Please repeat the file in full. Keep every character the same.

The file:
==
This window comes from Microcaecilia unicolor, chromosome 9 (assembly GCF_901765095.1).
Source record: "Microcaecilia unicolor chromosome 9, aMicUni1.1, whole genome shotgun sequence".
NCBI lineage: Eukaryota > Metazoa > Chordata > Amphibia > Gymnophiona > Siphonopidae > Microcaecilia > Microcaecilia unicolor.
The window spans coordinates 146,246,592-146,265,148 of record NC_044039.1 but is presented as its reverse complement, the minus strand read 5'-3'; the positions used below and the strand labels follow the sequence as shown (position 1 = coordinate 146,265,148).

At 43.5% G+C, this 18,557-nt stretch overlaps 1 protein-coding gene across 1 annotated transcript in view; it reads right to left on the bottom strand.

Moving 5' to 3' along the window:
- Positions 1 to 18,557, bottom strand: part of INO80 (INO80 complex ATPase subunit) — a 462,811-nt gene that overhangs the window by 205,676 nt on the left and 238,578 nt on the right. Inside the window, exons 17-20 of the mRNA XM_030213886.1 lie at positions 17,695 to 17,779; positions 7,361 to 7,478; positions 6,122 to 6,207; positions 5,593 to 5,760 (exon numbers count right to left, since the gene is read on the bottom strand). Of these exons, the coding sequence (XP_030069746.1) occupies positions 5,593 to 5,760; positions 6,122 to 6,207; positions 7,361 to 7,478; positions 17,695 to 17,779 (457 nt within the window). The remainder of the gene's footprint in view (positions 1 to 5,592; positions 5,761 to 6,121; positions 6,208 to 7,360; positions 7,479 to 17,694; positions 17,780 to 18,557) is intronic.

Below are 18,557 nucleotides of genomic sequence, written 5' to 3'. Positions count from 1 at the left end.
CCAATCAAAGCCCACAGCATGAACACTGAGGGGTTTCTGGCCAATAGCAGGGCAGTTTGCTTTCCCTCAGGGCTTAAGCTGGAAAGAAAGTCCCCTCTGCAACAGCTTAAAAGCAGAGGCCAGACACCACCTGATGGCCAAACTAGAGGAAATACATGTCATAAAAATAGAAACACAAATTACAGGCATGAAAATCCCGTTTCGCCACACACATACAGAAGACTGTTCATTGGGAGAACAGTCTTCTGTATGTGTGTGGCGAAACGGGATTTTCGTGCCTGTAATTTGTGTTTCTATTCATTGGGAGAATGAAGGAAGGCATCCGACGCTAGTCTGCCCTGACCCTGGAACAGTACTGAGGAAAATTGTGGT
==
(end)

This window comes from Microcaecilia unicolor, chromosome 9 (assembly GCF_901765095.1).
Source record: "Microcaecilia unicolor chromosome 9, aMicUni1.1, whole genome shotgun sequence".
NCBI lineage: Eukaryota > Metazoa > Chordata > Amphibia > Gymnophiona > Siphonopidae > Microcaecilia > Microcaecilia unicolor.
The window spans coordinates 146,246,592-146,265,148 of record NC_044039.1 but is presented as its reverse complement, the minus strand read 5'-3'; the positions used below and the strand labels follow the sequence as shown (position 1 = coordinate 146,265,148).

At 43.5% G+C, this 18,557-nt stretch overlaps 1 protein-coding gene across 1 annotated transcript in view; it reads right to left on the bottom strand.

Moving 5' to 3' along the window:
- Positions 1 to 18,557, bottom strand: part of INO80 (INO80 complex ATPase subunit) — a 462,811-nt gene that overhangs the window by 205,676 nt on the left and 238,578 nt on the right. Inside the window, exons 17-20 of the mRNA XM_030213886.1 lie at positions 17,695 to 17,779; positions 7,361 to 7,478; positions 6,122 to 6,207; positions 5,593 to 5,760 (exon numbers count right to left, since the gene is read on the bottom strand). Of these exons, the coding sequence (XP_030069746.1) occupies positions 5,593 to 5,760; positions 6,122 to 6,207; positions 7,361 to 7,478; positions 17,695 to 17,779 (457 nt within the window). The remainder of the gene's footprint in view (positions 1 to 5,592; positions 5,761 to 6,121; positions 6,208 to 7,360; positions 7,479 to 17,694; positions 17,780 to 18,557) is intronic.

Below are 18,557 nucleotides of genomic sequence, written 5' to 3'. Positions count from 1 at the left end.
CCAATCAAAGCCCACAGCATGAACACTGAGGGGTTTCTGGCCAATAGCAGGGCAGTTTGCTTTCCCTCAGGGCTTAAGCTGGAAAGAAAGTCCCCTCTGCAACAGCTTAAAAGCAGAGGCCAGACACCACCTGATGGCCAAACTAGAGGAAATACATGTCATAAAAATAGAAACACAAATTACAGGCATGAAAATCCCGTTTCGCCACACACATACAGAAGACTGTTCATTGGGAGAACAGTCTTCTGTATGTGTGTGGCGAAACGGGATTTTCGTGCCTGTAATTTGTGTTTCTATTCATTGGGAGAATGAAGGAAGGCATCCGACGCTAGTCTGCCCTGACCCTGGAACAGTACTGAGGAAAATTGTGGT